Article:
Seeing through the fog...

In the past I've written about the Rock Your CV application which my wife and I built a while ago, and which we made free when COVID hit as part of our contribution to trying to help people get back to work.

It is a simple app sitting on AWS which makes use of a lot of native AWS services in order to minimise costs.

Recently I've been thinking about moving it from AWS to another hosting service/model, really to give me some experience with a different provider - but that got me thinking, what are the available options, and what are the pros and cons of each.

This article serves as a 'literature survey' of those options along with my view of the pros and cons of each.

Refresher: the application

As I mentioned in my previous article, the app is really simple, consisting of a UI tier, an application logic tier and a data storage/persistence tier - a classic n-tier design. There is also a backend processing layer which performs some tasks like PDF rendering.

Basic view of RYC application

At a high level the following services are used:

  • UI: AWS CloudFront managed hosting/CDN, built from source using CodePipeline/CodeBuild
  • Application: Python3 code running in AWS Lambda Functions exposed via API Gateway
  • Persistence: AWS DynamoDB and S3 buckets for blob storage
  • Backend: Containerised services running on AWS Elastic Container Service

The application also makes use of some other AWS services like messaging (SQS) and image processing (Rekognition).

I will refer to each of these layers as we discuss the different approaches, so it is important to understand them.

Summary of the options

There are of course, many possible combinations of sevices and deployment approaches which could be used for the application, so to keep it simple I'm going to constrain this analysis to 4.

  1. Single Box: all the parts running on a single server (could be multiple servers if needed)
  2. Containerised (private): all the parts running in containers on a private cluster
  3. Containerised (public): as above, but utilising a public cloud provider's container management offering
  4. Cloud Native: utilising public cloud provider native services (the current deployment approach)

The first 3 options have a lot in common, as in all of them we need to find non-cloud native ways of performing each application task (e.g. web-hosting, running the API etc.).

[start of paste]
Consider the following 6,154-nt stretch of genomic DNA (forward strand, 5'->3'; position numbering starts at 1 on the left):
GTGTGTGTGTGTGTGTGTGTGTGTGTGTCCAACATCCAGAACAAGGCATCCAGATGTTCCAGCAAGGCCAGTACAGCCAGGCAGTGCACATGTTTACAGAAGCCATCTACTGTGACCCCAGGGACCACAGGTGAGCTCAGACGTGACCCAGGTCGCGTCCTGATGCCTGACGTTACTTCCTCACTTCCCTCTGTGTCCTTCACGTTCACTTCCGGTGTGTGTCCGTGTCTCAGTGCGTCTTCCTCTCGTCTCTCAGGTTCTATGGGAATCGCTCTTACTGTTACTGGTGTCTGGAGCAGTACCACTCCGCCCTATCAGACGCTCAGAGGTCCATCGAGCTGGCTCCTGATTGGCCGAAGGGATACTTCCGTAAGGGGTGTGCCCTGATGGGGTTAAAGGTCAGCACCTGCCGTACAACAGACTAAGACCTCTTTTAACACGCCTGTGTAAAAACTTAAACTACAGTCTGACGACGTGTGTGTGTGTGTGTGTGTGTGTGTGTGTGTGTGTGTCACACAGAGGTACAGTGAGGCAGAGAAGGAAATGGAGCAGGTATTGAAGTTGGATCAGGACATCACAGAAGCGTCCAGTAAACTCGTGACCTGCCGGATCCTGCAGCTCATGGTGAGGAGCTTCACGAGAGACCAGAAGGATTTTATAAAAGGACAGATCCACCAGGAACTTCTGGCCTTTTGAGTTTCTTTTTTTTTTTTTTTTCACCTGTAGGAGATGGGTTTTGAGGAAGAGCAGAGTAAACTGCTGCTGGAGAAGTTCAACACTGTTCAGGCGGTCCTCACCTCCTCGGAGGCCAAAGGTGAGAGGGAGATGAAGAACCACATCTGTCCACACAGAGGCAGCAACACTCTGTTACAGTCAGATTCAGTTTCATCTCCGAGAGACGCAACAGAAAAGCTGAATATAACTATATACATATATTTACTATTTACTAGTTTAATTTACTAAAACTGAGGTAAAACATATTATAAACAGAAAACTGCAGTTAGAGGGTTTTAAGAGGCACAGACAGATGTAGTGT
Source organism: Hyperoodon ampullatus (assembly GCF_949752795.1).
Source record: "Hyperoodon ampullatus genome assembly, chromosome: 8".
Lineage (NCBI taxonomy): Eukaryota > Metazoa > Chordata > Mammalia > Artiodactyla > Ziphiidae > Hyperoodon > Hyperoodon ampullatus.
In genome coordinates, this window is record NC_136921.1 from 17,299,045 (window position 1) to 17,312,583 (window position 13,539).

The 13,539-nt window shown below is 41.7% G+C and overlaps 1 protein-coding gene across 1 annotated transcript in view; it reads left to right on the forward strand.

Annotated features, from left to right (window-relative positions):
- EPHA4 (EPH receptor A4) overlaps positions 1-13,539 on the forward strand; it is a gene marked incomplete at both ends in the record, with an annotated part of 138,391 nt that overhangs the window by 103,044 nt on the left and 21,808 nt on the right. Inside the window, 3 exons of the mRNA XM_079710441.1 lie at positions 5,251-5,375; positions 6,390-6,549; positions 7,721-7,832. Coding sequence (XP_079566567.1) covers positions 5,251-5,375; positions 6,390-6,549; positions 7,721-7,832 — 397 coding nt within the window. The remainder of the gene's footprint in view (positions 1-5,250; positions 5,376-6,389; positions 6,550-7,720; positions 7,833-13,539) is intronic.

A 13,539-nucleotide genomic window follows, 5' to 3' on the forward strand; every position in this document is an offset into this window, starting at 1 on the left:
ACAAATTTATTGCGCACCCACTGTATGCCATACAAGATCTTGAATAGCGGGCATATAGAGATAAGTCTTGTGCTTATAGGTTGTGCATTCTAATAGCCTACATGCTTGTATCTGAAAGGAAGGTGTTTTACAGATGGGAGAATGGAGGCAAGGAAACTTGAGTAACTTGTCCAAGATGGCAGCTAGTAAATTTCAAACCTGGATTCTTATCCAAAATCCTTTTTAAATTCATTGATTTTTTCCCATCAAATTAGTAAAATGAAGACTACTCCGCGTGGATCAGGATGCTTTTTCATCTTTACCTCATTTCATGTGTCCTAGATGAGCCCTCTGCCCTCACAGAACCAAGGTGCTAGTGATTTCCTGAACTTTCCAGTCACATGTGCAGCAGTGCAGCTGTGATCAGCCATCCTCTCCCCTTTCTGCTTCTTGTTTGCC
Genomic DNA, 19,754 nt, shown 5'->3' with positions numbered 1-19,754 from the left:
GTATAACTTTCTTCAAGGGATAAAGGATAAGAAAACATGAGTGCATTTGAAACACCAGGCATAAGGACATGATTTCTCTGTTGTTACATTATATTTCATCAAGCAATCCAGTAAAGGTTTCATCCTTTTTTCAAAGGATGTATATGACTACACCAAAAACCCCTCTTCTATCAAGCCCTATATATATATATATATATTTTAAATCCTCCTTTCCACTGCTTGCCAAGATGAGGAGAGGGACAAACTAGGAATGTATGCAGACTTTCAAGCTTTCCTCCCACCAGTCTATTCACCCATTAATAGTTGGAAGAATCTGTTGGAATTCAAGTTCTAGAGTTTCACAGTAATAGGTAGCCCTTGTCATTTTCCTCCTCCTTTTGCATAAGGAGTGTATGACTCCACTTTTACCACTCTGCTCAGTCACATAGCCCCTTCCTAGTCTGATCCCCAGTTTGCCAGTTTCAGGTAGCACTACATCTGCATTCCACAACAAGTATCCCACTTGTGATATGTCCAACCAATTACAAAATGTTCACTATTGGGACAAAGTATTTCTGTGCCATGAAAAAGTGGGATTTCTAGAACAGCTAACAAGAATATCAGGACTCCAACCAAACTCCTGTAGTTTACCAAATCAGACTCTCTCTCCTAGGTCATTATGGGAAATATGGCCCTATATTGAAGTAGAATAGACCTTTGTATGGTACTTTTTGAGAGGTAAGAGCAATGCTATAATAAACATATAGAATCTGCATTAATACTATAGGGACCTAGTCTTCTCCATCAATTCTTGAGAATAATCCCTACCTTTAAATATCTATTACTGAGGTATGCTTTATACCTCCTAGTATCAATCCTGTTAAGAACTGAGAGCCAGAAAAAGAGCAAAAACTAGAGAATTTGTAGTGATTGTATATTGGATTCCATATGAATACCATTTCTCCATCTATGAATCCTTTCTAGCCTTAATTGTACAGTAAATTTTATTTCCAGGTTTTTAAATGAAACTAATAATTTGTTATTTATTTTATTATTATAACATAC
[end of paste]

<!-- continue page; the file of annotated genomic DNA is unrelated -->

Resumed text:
Here's a quick summary of the design choices this would imply.

Tier/function Non-native Native: AWS Native: Azure
UI Web-server e.g. Apache httpd or Nginx CloudFront Azure CDN
Application Python wrapped as a WSGI application and exposed using a web-server like Apache http with mod_wsgi Lambda + API Gateway Cloud Functions + Application Gateway
Data Relational e.g MySQL/postgres or Document e.g. MongoDB DynamoDB + S3 CosmosDB + Azure Storage
Messaging RabbitMQ or similar SQS Queue Storage
Backend services Headless chrome triggered by a script which is listening for MQ messages Headless chrome with a sidecar orchestrator script running on ECS/EKS Headless chrome with a sidecar orchestrator script running on AKS
Tools Self-hosted Jenkins/Gocd or similar CodePipeline & CodeBuild Azure Devops

Note: I know there are hybrids that are possible, for example there's nothing which stops you from using cloud tooling in on-premise deployments. I've made this black-and-white for simplicity.

Single Box

Circa 1990-2000: this is the 'tin-foil hat' option - pulling my old PowerEdge T110-II server from under my desk and deploying all the various components on that single box. For a small site like Rock Your CV this would likely deliver adequate performance, however there are a series of issues with such an approach.

Pros (good points)

  • Cost is limited, because you buy a server and then sweat that asset, with the only ongoing cost being power and network connectivity
  • Controlled environment, you know everything running on the server and what it is doing
  • No sharing with others introducing unpredictability in performance

Cons (not so good points)

  • There's a lot of work involved in getting all the components running well on the single server, including all the automation and associated scripting
  • Increased development time/cost as you must build some services you might have used from a cloud provider e.g., SQS
  • You may have security risks if you have all the different tiers of the application running in a single environment (no defence in depth)
  • Capacity can become constrained and there's no easy way to respond to this without buying a bigger and bigger server (scale-up), which will be wasted capacity for much of the time
  • You can have strange interactions between the different components running on the same machine as they contend for the same resources (CPU, memory, I/O)
  • You have single points of failure for power and network connectivity as well as the machine itself (one config error could take it out)

Private Containers

A step-up from the 'tin-foil hat' option above, this is still self-hosted, but using a container approach and an orchestrator like Kubernetes. I could (for example) use my 5 node Raspberry Pi cluster to do this, with the minor annoyance of needing to make sure that all my images are built for arm64 (which should not be a problem given I'd be using well-known software).

Such an approach is a first step toward public cloud deployment, as typically containerised workloads can be deployed easily on all three major public cloud providers (AWS, Azure and GCP).


  • Cost is limited as the hardware is bought once and you only incur ongoing energy and network connectivity costs
  • A controlled environment where you know everything that is running and what it is doing
  • Scaling out is supported easily on non-stateful components e.g., UI web-servers


  • Setting up the cluster itself can take a lot of time and some of the parts are complex to master and configure correctly
  • There's a work involved in getting all the components running well on the cluster, including all the automation and associated scripting